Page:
Vivarium review: Ingenious sci-fi horror is gruesomely apt for these troubled times

You can’t get away. You’re stuck at home indefinitely. Food is delivered but it has no taste. You don’t know why this is happening to you or if you’re ever going to escape.

Vivarium is an ingenious, relentless sci-fi horror from Irish director Lorcan Finnegan and writer Garret Shanley. It opens with unnerving natural history footage of brood parasitism: a cuckoo chick determinedly ejecting the other chicks from its host nest.

Teacher Gemma (Imogen Poots) and her handyman boyfriend Tom (Jesse Eisenberg) are looking to buy a home together. A peculiarly creepy estate agent, Martin (Jonathan Aris), takes them to a vast, labyrinthine estate of identical, empty houses called “Yonder” and then vanishes. Gemma and Tom try to drive away but find they endlessly circle back to where they started, until they run out of petrol.

They are forced to spend the night in this weird place and in the morning try to walk out, following the sun all day, but end up back where they began again. Meanwhile a box of supplies has mysteriously been delivered outside.

Tom ragingly sets fire to the house but when they wake next day, the house is somehow there again. This time what they have been delivered in a box is an unnatural baby with the instruction “raise the child and be released”.

This boy is a monster. By day 98, he has grown to the size of a seven-year-old (Senan Jennings, wonderfully alien) and he thrives by cruelly imitating his hosts in their actions and speech, when not screaming unbearably in a high monotone to be fed.

Gemma and Tom, until then united (they brush their teeth together!), begin to unravel as a couple. Gemma won’t let Tom starve the boy. Tom begins obsessively to dig in the garden to find out what’s beneath them, saying “This is something I can do.”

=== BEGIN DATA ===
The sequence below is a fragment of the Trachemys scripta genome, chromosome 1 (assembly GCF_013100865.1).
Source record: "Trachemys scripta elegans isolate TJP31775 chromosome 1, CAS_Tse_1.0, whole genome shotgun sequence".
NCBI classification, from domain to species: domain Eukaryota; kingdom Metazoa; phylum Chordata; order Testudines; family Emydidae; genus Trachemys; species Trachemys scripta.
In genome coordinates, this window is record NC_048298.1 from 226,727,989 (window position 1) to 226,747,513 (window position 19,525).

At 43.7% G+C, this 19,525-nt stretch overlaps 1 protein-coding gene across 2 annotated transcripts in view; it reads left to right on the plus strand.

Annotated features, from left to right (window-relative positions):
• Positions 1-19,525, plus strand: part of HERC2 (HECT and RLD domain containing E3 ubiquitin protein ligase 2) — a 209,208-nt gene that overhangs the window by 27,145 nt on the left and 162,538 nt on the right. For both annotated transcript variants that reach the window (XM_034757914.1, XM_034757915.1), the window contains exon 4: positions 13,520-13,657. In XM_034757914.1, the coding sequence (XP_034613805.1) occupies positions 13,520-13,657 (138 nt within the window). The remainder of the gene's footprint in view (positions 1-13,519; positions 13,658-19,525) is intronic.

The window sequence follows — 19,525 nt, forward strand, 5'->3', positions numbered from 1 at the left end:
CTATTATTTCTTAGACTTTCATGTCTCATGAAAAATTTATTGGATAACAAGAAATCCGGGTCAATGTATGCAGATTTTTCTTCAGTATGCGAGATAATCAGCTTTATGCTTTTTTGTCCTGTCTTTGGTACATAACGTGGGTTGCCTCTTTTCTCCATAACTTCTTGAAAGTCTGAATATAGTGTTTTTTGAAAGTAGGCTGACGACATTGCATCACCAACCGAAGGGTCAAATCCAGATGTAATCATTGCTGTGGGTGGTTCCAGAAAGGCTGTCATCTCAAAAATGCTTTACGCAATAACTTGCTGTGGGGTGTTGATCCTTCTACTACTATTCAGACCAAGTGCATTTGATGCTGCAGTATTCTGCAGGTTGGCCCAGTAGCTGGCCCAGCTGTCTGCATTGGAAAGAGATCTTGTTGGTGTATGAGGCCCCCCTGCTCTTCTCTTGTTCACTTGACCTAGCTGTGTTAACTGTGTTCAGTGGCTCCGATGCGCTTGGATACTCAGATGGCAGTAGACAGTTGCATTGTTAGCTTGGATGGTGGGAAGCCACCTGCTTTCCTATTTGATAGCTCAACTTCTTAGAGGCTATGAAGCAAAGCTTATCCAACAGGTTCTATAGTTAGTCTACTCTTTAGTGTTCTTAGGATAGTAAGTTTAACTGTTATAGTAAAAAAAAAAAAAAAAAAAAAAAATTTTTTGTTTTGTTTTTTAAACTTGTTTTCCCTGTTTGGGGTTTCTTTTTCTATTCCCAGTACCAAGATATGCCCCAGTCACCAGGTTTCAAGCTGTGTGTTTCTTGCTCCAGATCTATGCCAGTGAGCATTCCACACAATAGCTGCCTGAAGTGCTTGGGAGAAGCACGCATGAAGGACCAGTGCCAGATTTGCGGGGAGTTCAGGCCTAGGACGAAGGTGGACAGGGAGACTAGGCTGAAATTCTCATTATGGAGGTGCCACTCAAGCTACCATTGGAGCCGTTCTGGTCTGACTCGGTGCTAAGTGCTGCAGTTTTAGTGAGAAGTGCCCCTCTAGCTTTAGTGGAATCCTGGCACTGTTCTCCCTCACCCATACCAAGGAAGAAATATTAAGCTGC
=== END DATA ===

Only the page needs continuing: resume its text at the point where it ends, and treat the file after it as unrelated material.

Vivarium proceeds inexorably for 97 minutes (Twilight Zone tales ran to 30 with ads). For the viewer, it’s almost as entrapping and oppressive as the nightmare it presents, as it implacably works out its metaphor (or, as it might as well be, its thesis) to the end.

Yet it is beautifully designed and filmed (a shame not to see it on a big screen, as we’re going to be saying for the foreseeable). Essentially a two-hander, it is brilliantly inhabited by Eisenberg (rewardingly cast against nerdy, arrogant type) and Poots, always so riveting with her strange big features, not just her lips but her nose seeming to pout even at rest.

Finnegan (whose debut was forest-horror Without Name) suggests Vivarium is about the way we are enslaved by the dream of home ownership, but it’s actually odder and more elemental than that. A little girl at the start of the film finds the dead chicks the cuckoo has tipped out of the nest. Gemma tells her that’s nature, the way things are. “I don’t like the way things are, it’s horrible,” the girl says. Vivarium is gruesomely more apt now than it was when it was made.